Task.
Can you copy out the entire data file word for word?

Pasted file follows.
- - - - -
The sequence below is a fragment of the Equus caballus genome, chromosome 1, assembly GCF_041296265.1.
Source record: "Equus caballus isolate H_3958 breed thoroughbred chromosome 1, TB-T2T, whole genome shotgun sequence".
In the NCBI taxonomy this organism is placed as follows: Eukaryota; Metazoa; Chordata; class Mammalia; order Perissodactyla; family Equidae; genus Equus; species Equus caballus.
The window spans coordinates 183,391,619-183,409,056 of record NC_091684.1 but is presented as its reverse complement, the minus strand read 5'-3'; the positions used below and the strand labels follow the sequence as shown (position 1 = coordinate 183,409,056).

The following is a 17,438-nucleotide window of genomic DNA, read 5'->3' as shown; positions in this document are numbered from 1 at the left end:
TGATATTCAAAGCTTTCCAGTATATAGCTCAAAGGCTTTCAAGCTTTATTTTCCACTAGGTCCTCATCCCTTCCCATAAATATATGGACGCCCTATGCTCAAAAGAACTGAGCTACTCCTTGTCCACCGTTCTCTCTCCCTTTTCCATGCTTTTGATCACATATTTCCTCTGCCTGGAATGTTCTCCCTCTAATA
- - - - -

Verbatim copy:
The sequence below is a fragment of the Equus caballus genome, chromosome 1, assembly GCF_041296265.1.
Source record: "Equus caballus isolate H_3958 breed thoroughbred chromosome 1, TB-T2T, whole genome shotgun sequence".
In the NCBI taxonomy this organism is placed as follows: Eukaryota; Metazoa; Chordata; class Mammalia; order Perissodactyla; family Equidae; genus Equus; species Equus caballus.
The window spans coordinates 183,391,619-183,409,056 of record NC_091684.1 but is presented as its reverse complement, the minus strand read 5'-3'; the positions used below and the strand labels follow the sequence as shown (position 1 = coordinate 183,409,056).

The following is a 17,438-nucleotide window of genomic DNA, read 5'->3' as shown; positions in this document are numbered from 1 at the left end:
TGATATTCAAAGCTTTCCAGTATATAGCTCAAAGGCTTTCAAGCTTTATTTTCCACTAGGTCCTCATCCCTTCCCATAAATATATGGACGCCCTATGCTCAAAAGAACTGAGCTACTCCTTGTCCACCGTTCTCTCTCCCTTTTCCATGCTTTTGATCACATATTTCCTCTGCCTGGAATGTTCTCCCTCTAATA